Digital Dentistry Will Soon Be The Rule, Not The Exception

two white dentist chairs inside white painted roomDental hygiene related apps have been a feature of the medtech world for a few years, but only now are they permeating professional dental care. Forbes has noted the trickle of algorithm-led dentistry into clinics, and is now predicting that digital dentistry will become a key component of everyday practice. For many patients and clinics alike, these new developments will enable greater levels of care.

Involvement in daily habits

The key to healthy teeth is good habits. As noted by clinicians at the experienced Gresham emergency dentist, Main Street, education into how to keep teeth clean and what foods to avoid will do much of the work without individuals needing to visit a professional. When the patient returns home is where the hard work begins. Increasingly, dentists are using apps that combine with smart technology, such as the toothbrush, to gain an all-in picture of patients and their habits. According to the New York Times, these platforms are becoming increasingly common, and will become standard practice within years.

Improving clinic efficiency

With the connection to patients made, startups have found ways in which to further develop technology’s role in the clinic. Most recently, Tech Crunch reported that developers VideaHealth have introduced a software suite that can help dentists to look into key signs of dental disease, and in some cases even cancers, such as misshaping of the mouth and throat. Using sophisticated imaging technology within peripherals or the toothbrush, this is ultimately improving efficiency in the dentist clinic – and keeping costs down.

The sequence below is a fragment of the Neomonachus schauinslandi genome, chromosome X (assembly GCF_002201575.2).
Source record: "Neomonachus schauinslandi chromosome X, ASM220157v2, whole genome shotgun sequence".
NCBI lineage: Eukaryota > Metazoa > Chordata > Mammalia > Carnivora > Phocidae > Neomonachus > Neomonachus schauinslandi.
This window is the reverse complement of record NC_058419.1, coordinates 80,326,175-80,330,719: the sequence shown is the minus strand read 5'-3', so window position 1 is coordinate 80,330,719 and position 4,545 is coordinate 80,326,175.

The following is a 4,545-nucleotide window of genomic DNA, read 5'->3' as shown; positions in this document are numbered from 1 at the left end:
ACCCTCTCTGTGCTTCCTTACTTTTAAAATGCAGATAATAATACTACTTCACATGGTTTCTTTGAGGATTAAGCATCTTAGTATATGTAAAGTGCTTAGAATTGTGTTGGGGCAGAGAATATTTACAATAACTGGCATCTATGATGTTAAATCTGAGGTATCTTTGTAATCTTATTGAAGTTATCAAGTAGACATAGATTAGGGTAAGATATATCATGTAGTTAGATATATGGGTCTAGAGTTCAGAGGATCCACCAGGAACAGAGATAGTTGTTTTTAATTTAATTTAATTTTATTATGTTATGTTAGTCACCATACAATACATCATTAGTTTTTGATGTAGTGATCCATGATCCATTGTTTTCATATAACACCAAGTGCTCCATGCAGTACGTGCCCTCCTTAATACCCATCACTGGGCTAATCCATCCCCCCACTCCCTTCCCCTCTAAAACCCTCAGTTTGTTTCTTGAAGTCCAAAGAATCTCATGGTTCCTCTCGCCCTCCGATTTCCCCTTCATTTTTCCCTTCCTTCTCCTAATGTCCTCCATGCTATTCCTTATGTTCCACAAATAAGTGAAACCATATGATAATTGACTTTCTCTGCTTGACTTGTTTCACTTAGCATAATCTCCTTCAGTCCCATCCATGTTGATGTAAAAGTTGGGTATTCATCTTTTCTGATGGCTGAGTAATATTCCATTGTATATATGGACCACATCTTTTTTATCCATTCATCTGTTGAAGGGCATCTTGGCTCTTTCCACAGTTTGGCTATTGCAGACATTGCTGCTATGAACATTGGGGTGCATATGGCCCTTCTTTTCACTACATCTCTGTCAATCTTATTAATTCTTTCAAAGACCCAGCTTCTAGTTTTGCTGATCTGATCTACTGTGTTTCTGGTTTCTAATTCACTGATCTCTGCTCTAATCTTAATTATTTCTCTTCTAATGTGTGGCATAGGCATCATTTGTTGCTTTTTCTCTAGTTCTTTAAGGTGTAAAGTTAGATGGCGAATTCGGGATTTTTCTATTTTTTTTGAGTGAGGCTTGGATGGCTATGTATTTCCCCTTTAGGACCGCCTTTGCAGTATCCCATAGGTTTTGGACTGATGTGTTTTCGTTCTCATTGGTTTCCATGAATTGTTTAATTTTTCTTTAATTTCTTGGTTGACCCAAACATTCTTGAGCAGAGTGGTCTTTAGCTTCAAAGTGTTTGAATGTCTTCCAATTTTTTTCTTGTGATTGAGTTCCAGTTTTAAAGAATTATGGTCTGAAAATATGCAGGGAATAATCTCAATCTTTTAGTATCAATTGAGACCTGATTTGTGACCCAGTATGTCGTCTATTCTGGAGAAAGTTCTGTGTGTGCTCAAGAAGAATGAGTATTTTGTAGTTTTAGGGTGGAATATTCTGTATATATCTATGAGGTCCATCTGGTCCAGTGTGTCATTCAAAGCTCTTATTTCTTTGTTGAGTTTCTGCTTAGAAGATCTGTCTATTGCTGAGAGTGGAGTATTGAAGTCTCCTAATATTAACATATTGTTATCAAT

Using big data

Data sharing has always been a sticky subject in the medical world. Measures like GDPR and HIPAA, while initially causing consternation and some frustration, have ultimately cleared the lines on what can and what can’t be shared, and how. As a result, big data is now there for use in medical applications, including dentistry. According to Dentistry IQ, this will enable dentist clinics to pull data from a staggering range of sources and improve patient outcomes.

With that, dentistry will truly be digital-led. Between smart peripherals and apps that monitor patient usage, and big data sets that can be compared to the raw information received in order to draw conclusions, there is a lot on offer to help dentists and their patients enjoy better care. For dentists, the challenge will be in adapting the business at short notice to these disruptive technologies.


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